The available linguistic literature on the subject cites various types and ways of forming words. Earlier books, articles and monographs on word-formation and vocabulary growth in general both in the Russian language and in foreign languages, in the English language in particular, used to mention morphological, syntactic and lexico-semantic types of word-formation. At present the classifications of the types of word-formation do not, as a rule, include lexico-semantic word-building. Of interest is the classification of word-formation means based on the number of motivating bases which many scholars follow. A distinction is made between two large classes of word-building means:

To Class I belong the means of building words having one motivating base. To give an English example, the noun catcheris composed of the base catch-and the suffix -er, through the combination of which it is morphologically and semantically motivated.1

Class II includes the means of building words containing more than “ one motivating base. Needless to say, they are all based on compounding (cf. the English compounds country-club, door-handle, bottle-opener,etc., all having two bases through which they are motivated).

Most linguists in special chapters and manuals devoted to English word-formation consider as the chief processes of English word-formation affixation, conversion and compounding.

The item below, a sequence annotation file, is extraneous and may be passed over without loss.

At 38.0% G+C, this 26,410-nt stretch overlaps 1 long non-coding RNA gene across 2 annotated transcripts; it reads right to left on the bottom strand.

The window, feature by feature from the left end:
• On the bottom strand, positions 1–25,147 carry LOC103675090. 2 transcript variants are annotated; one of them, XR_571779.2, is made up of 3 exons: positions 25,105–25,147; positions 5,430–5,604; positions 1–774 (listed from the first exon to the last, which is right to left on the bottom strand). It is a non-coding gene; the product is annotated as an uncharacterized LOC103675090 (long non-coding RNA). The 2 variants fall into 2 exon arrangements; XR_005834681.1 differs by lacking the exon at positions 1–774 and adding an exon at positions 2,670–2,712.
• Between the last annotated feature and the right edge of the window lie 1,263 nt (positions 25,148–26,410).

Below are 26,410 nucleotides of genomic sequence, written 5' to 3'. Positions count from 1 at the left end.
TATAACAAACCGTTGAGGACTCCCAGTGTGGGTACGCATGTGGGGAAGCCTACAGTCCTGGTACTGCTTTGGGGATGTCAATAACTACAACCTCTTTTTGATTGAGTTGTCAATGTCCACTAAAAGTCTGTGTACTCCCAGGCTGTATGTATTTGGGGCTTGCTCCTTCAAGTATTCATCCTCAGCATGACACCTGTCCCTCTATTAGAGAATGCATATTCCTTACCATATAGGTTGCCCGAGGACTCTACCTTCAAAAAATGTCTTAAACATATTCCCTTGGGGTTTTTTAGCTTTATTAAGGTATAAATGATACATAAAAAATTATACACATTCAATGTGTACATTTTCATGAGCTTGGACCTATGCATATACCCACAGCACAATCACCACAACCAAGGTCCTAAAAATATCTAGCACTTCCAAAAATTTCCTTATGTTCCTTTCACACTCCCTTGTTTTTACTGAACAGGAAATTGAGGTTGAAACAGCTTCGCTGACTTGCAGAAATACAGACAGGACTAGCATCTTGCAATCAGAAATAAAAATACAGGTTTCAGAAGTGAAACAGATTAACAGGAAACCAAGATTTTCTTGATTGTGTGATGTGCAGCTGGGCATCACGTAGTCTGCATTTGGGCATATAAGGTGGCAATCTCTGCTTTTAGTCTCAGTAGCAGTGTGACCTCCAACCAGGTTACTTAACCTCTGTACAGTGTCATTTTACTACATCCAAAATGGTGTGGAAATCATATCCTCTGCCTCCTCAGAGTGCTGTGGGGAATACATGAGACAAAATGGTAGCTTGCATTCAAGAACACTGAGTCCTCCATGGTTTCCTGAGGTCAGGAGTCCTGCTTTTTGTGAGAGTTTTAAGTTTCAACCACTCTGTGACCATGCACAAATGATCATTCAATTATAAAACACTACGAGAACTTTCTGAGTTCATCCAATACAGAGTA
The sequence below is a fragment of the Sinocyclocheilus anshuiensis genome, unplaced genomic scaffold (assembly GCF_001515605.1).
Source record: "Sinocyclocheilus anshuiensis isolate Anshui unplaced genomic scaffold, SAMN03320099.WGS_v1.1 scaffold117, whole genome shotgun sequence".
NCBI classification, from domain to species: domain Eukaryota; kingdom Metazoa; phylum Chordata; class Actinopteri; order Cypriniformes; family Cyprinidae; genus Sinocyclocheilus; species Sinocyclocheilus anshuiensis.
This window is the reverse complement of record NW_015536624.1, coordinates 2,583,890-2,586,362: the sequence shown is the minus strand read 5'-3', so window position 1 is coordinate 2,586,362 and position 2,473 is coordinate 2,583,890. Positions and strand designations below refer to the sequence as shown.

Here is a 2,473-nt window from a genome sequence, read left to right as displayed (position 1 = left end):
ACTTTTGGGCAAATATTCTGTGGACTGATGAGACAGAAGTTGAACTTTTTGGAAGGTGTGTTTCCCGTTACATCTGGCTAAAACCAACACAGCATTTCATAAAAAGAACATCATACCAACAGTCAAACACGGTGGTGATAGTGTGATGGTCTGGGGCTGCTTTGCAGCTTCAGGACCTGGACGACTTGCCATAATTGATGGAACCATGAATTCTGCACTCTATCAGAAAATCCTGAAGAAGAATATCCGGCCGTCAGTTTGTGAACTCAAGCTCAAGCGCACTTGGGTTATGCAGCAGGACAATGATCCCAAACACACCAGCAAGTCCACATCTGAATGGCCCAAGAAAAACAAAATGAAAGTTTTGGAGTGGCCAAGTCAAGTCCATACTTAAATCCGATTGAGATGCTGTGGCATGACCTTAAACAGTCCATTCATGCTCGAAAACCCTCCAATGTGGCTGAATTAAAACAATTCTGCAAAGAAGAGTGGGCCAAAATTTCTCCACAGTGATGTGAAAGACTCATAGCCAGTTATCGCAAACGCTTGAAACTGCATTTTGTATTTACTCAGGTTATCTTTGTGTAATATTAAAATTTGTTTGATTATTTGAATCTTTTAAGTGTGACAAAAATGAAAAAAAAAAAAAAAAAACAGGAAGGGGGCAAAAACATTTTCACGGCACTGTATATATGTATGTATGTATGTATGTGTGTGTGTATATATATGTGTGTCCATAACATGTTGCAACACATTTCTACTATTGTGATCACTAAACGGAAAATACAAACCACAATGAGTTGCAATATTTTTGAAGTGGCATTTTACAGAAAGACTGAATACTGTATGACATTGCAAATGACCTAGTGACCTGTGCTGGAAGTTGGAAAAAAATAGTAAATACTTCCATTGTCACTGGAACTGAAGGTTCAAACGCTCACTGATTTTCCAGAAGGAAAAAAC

Apart from these a number of minor ways of forming words such as back-formation, sound interchange, distinctive stress, sound imitation, blending, clipping and acronymy are traditionally referred to Word-Formation.

Another classification of the types of word-formation worked out by H. Marchand is also of interest. Proceeding from the distinction between full linguistic signs and pseudo signs 2 he considers two major groups: 1) words formed as grammatical syntagmas, i.e. combinations of full linguistic signs which are characterised by morphological motivation such as do-er, un-do, rain-bow;and 2) words which are not grammatical syntagmas, i.e. which are not made up of full linguistic signs. To the ‘ first group belong Compounding, Suffixation, Prefixation, Derivation by a Zero Morpheme3 and Back-Derivation, to the second — Expressive Symbolism, Blending, Clipping, Rime and Ablaut Gemination,* Word-Manufacturing.5 It is characteristic of both groups that a new coining is based on a synchronic relationship between morphemes.